Association of CKD and Stroke Risk Attenuated by Adjustment for Hypertension

Results of studies have suggested that chronic kidney disease (CKD) is an independent predictor of stroke; the studies have proposed various mechanisms for this association. Epidemiological studies have demonstrated that low estimated glomerular filtration rate (eGFR) is a risk factor for stroke independent of cardiovascular risk factors; however, a systematic assessment of the impact of more complete adjustment for blood pressure on the association has been lacking.

Dearbhla Kelly, MB MCh, BAO, MSc, MRCPI, MRCP, and Peter M. Rothwell, MD, PhD, FRCP,  at the University of Oxford, Oxford, United Kingdom, recently conducted a MEDLINE/EMBASE systematic review to February 2018 for cohort studies or randomized controlled trials reporting the incidence of stroke in adults based on baseline eGFR. Results of the review were reported during a poster session at Kidney Week 2019 in a poster titled Does CKD Predict Stroke Rick Independent of Blood pressure? A Systematic Review and Meta-Regression.

The researchers extracted study and participant characteristics and relative risks (RR). A random effects model was used to combine estimates; heterogeneity was assessed with x2 statistics and by subgroup strata and meta-regression.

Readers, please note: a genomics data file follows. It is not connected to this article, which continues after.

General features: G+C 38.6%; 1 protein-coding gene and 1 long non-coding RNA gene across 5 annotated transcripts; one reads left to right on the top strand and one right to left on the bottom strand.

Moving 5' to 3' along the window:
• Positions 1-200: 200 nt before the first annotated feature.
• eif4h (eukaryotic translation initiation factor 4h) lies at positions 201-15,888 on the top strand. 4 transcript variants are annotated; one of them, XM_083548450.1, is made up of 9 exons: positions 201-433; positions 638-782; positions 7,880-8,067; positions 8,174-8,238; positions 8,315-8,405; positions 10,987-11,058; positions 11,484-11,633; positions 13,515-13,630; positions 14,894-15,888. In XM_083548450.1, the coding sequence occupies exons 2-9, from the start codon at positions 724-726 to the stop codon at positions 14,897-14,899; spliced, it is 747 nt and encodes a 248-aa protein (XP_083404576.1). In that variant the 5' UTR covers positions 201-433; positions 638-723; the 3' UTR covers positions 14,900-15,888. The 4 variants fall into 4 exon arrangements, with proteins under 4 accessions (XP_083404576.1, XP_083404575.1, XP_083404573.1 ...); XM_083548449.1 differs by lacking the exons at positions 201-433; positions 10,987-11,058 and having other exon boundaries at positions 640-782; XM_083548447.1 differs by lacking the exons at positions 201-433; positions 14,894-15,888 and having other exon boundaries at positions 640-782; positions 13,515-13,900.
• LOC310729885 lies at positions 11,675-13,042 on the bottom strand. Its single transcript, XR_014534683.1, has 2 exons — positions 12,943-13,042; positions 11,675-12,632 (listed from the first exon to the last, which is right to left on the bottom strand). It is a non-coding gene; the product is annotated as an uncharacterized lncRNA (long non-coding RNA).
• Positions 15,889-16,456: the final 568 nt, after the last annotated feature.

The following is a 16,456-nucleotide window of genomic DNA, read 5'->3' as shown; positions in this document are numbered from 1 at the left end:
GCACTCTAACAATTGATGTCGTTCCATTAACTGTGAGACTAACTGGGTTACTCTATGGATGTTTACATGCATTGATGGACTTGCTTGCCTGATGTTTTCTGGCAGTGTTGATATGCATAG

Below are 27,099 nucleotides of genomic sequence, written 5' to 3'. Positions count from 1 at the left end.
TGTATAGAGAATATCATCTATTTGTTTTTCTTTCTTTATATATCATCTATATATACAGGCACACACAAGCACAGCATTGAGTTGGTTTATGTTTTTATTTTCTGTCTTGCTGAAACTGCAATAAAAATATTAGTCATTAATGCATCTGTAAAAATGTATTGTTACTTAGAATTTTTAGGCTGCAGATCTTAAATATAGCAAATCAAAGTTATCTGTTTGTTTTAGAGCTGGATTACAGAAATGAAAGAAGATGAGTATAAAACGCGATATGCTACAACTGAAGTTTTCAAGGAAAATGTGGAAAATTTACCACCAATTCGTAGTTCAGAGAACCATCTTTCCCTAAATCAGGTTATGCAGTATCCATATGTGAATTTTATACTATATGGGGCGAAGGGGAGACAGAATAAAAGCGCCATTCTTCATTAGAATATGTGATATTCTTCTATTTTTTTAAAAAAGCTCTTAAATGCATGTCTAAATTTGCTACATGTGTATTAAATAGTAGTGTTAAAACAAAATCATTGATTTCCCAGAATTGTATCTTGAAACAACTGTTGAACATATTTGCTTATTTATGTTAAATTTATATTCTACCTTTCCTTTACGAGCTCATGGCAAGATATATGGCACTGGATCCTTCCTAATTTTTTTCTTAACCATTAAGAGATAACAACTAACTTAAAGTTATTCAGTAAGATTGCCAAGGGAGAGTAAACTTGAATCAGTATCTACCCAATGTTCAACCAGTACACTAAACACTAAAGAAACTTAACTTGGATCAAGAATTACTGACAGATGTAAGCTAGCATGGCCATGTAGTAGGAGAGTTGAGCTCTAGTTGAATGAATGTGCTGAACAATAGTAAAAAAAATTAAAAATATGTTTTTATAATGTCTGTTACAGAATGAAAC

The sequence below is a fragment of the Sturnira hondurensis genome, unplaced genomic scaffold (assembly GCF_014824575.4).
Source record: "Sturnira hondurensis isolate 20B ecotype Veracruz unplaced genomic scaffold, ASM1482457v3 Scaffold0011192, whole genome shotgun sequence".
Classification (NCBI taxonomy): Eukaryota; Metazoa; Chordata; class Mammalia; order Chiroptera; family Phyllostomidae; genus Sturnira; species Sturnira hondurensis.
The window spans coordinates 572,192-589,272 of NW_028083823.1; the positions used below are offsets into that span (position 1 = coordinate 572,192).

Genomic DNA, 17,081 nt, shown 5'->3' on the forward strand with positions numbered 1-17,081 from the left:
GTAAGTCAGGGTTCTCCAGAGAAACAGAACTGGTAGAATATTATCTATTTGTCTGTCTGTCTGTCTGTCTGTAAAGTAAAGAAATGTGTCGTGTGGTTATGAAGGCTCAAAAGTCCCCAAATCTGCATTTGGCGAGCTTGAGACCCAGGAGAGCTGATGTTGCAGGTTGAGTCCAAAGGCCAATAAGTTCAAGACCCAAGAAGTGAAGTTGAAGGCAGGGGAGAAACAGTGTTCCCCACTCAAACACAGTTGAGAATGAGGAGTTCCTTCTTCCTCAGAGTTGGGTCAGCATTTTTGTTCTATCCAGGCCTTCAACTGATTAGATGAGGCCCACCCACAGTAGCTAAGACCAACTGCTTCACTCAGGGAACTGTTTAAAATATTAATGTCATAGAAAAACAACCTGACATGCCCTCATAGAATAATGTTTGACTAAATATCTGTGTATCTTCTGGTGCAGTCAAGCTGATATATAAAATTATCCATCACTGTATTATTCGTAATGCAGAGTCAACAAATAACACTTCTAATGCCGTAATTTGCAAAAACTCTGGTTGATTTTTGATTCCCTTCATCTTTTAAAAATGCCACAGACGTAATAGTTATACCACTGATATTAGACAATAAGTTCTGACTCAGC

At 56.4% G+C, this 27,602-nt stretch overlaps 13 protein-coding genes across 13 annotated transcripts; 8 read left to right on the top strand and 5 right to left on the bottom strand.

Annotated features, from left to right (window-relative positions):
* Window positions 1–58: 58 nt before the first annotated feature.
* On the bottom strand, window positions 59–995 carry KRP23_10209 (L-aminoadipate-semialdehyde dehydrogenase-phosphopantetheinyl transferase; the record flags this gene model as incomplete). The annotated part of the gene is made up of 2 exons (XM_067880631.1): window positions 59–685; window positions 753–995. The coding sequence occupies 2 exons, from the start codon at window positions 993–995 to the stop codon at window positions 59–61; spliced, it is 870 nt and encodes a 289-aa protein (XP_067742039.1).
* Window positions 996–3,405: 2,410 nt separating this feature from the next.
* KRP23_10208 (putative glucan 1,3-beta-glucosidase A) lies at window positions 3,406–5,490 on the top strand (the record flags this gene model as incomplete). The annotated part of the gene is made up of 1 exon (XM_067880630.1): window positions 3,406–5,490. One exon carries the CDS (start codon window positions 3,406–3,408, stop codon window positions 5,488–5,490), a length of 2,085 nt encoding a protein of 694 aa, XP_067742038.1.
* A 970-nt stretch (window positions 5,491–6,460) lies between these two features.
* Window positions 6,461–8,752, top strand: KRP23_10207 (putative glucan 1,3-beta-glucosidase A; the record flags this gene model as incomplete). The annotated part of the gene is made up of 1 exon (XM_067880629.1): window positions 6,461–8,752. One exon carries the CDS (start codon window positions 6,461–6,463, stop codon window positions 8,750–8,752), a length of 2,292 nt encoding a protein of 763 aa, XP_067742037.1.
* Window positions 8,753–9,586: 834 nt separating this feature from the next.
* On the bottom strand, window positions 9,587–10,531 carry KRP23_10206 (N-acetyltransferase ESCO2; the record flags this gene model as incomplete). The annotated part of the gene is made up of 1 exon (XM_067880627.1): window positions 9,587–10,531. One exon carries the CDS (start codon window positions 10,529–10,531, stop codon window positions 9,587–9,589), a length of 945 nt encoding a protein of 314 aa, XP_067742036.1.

A total of 168 studies were identified, representing data on 5,611,939 individuals with 115,770 stroke outcomes. The meta-analysis included 85 studies representing 3,417,098 participants with 72,996 stroke events.

The risk of incident stroke was increased among participants with eGFR <60 mL/min/1.73 m2 (RR, 1.73; 95% confidence interval [CI], 1.57-1.90; P<.001). There was substantial heterogeneity between studies (P<.001). Further, following adjustment for cardiovascular risk factors, the association was reduced, with progressive attenuation after additional adjustment for hypertension: single baseline blood pressure measure (RR, 1.63; 95% CI, 1.34-1.99; P<.001); history or treated hypertension (RR, 1.35; 95% CI, 1.24-1.46; P<.001); and multiple blood pressure measurements over months to years (RR, 1.10; 95% CI, 1.02-1.18; P=.01).

In summary, the researchers said, “The apparently independent relationship between CKD and stroke may be confounded by their shared association with long-term prior blood pressure, rendering other proposed mechanisms and related treatments unnecessary.”

Source: Kelly D, Rothwell PM. Does CKD predict stroke risk independent of blood pressure? A systematic review and meta-regression. Abstract of a poster presented at the American Society of Nephrology Kidney Week 2019 (Abstract TH-PO681), November 7, 2019, Washington, DC.